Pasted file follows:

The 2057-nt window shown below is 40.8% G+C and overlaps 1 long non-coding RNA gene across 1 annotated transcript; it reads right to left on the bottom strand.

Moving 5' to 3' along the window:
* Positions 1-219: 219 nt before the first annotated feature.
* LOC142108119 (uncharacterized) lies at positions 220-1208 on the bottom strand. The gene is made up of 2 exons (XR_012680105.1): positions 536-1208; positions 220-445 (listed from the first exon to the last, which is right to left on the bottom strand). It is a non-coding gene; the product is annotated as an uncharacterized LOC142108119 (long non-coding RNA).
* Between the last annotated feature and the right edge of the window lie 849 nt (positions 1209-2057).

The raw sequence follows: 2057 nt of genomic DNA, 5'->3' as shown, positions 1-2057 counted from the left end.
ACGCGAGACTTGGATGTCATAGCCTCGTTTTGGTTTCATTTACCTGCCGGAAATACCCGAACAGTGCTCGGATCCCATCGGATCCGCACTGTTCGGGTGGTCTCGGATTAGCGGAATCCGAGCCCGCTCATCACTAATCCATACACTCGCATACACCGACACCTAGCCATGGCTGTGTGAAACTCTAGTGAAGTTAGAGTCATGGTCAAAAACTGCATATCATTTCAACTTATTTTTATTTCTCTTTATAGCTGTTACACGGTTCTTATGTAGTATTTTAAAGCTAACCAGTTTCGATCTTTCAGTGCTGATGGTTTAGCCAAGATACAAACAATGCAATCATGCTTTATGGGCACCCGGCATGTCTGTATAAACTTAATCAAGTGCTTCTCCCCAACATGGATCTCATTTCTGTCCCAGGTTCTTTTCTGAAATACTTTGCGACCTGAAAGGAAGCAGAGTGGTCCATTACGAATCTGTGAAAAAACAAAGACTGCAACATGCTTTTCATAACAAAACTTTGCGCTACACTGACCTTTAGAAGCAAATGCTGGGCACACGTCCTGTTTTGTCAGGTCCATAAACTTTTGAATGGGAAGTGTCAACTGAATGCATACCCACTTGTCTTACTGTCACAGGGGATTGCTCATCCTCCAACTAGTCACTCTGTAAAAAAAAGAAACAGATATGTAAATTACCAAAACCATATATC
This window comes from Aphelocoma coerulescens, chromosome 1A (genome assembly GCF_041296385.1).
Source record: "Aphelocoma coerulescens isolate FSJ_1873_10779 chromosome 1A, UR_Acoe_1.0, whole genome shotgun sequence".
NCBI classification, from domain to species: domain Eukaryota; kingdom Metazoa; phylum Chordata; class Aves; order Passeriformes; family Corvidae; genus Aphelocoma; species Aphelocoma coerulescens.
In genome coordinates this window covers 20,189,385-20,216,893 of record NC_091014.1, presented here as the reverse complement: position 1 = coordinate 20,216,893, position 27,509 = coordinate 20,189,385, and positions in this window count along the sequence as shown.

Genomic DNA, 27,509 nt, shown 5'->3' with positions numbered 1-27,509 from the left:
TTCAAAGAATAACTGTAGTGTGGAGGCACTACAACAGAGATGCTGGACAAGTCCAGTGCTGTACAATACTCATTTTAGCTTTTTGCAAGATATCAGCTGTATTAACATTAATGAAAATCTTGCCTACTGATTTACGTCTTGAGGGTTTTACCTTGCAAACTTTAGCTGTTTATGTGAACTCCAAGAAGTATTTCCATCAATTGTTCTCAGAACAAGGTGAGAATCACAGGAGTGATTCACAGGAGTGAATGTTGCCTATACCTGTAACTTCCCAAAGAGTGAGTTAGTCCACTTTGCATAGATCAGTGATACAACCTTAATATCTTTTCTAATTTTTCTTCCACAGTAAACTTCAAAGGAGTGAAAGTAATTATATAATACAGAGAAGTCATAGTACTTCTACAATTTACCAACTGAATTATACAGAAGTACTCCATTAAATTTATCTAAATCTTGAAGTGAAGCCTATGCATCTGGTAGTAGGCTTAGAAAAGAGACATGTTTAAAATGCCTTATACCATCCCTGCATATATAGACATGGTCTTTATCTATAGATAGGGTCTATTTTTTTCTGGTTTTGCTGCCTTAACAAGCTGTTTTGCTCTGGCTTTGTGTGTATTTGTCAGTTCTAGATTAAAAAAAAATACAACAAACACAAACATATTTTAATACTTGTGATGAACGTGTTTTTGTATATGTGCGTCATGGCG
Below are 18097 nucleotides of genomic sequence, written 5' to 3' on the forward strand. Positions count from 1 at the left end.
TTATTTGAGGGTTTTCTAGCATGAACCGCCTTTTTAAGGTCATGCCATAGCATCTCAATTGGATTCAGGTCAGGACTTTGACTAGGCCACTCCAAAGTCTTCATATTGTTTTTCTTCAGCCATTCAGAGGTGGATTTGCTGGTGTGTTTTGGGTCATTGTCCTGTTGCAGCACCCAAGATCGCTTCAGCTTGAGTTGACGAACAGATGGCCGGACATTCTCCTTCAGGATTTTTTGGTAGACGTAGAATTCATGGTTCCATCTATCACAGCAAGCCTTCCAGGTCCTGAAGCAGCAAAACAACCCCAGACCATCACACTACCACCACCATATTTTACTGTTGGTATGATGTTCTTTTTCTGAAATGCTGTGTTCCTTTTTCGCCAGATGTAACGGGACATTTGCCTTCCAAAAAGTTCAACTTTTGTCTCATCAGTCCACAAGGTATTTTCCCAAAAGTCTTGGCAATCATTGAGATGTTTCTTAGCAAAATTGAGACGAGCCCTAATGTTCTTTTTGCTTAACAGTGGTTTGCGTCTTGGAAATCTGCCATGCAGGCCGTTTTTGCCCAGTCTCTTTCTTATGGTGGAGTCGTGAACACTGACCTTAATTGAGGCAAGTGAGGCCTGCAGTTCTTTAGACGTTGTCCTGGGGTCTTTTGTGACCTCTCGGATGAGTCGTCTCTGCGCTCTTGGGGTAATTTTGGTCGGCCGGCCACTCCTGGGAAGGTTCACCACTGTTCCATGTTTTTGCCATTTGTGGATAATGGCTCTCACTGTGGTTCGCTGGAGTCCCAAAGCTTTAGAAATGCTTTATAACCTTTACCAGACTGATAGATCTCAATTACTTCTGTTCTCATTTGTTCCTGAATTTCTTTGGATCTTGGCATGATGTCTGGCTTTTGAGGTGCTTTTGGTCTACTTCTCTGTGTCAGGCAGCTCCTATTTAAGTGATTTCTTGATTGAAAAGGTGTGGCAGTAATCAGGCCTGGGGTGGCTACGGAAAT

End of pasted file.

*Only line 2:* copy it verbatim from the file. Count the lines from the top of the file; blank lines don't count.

Moving 5' to 3' along the window: